It isn’t surprising that the Old Believers saw the establishment as the Antichrist. Sanya continued his musing by thinking “Maybe we trampled the finest of our race. Maybe there was no schism.”

From there the narrative moves to an attack on Tolstoy, which is right and proper to do. After the proper bashing of Tolstoy, the priest explains, quite correctly, that war is not the greatest evil. Tolstoy said abolishing the state, while entailing smaller evils, would get rid of the greatest of evils. This is not so. The state was created to protect us from violence (53).

War isn’t the vilest of evils. “An unjust trial, for instance, that scalds the outraged heart, is viler...Or the ordeal at the hands of a torturer. When you can neither cry out nor fight back….All these things are spiritually dirtier and more terrible than war” (53).

We choose not between war and evil, but peace and evil. War is just a specialized form of evil, limited in time and space.

Previous Knots

This part is complicated. He interrupts his narrative to explain some of the history that led to the problems. There was an initial attempt to liberalize (in the good sense of the word) land ownership and put decision-making back into the hands, if not of the people, then of heads of landowning-areas. The problem is that Russian liberalism, like all liberalism, found itself caught between traditionalism and communism (59).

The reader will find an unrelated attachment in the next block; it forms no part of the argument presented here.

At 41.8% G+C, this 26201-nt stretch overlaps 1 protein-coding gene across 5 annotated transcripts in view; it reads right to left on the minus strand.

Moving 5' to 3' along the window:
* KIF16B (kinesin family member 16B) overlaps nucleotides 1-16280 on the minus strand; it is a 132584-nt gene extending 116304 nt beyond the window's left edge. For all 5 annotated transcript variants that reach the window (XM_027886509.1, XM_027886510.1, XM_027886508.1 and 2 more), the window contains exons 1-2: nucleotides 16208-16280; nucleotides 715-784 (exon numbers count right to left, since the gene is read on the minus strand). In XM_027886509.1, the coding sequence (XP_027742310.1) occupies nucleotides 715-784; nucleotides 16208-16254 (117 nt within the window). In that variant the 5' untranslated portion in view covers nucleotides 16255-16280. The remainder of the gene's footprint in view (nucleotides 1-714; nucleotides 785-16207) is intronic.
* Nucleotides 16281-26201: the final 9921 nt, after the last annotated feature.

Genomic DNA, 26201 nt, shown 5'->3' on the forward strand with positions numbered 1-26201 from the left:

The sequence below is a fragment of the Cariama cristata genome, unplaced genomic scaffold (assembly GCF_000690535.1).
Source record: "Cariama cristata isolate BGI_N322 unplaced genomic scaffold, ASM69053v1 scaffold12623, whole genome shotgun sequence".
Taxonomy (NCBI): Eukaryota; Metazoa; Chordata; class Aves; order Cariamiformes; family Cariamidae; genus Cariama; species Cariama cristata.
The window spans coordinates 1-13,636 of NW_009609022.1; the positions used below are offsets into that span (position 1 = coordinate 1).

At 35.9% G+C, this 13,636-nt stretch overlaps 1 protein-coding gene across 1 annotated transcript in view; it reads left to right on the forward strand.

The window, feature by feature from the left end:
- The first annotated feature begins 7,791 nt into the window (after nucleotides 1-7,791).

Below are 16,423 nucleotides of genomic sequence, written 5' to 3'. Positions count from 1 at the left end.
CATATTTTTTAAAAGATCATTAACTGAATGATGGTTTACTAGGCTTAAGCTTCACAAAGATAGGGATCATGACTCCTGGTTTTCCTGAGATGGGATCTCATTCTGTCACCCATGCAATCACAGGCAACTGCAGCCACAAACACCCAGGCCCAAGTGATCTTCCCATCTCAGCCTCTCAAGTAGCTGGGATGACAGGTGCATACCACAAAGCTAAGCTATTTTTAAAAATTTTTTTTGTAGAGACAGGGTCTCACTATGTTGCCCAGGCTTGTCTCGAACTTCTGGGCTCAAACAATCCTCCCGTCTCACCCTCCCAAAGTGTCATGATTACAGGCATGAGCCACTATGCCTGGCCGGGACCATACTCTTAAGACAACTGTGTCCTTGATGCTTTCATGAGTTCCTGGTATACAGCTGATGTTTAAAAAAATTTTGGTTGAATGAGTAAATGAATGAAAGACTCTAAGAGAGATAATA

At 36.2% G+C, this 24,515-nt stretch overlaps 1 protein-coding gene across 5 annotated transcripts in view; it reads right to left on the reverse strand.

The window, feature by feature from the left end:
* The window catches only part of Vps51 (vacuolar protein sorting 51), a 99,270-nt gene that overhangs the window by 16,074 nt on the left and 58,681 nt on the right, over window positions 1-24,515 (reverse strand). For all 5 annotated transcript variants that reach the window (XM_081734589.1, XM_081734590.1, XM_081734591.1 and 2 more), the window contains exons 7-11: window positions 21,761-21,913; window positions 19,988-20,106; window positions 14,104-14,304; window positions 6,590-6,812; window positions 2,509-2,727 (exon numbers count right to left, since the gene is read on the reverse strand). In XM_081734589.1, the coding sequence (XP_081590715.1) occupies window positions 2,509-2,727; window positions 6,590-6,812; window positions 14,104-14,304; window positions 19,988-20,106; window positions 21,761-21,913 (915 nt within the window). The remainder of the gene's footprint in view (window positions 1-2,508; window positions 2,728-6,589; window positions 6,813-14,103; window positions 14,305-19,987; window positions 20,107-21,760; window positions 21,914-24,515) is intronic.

Solzhenitsyn points out that the liberals, while not being revolutionaries, ran interference for them (until the moment the revolutionaries hanged them. Like weak Christians today, they engage left, punch right.

This leads to the Russian idea of the zemstvo. It is a “social union of a given district” (60). At its best it provided a social shield between the lower class and other classes. Tsar Aleksandr II sought to empower the zemstvos and give them more autonomy. This would have functioned as a pressure valve on society, allowing the legitimate criticisms of the monarchy, that it didn’t allow for representation, to find its voice in the land. As a result, “we might have had, with the monarchy intact, a self-governing society, ethical in complexion, and free of party politics.”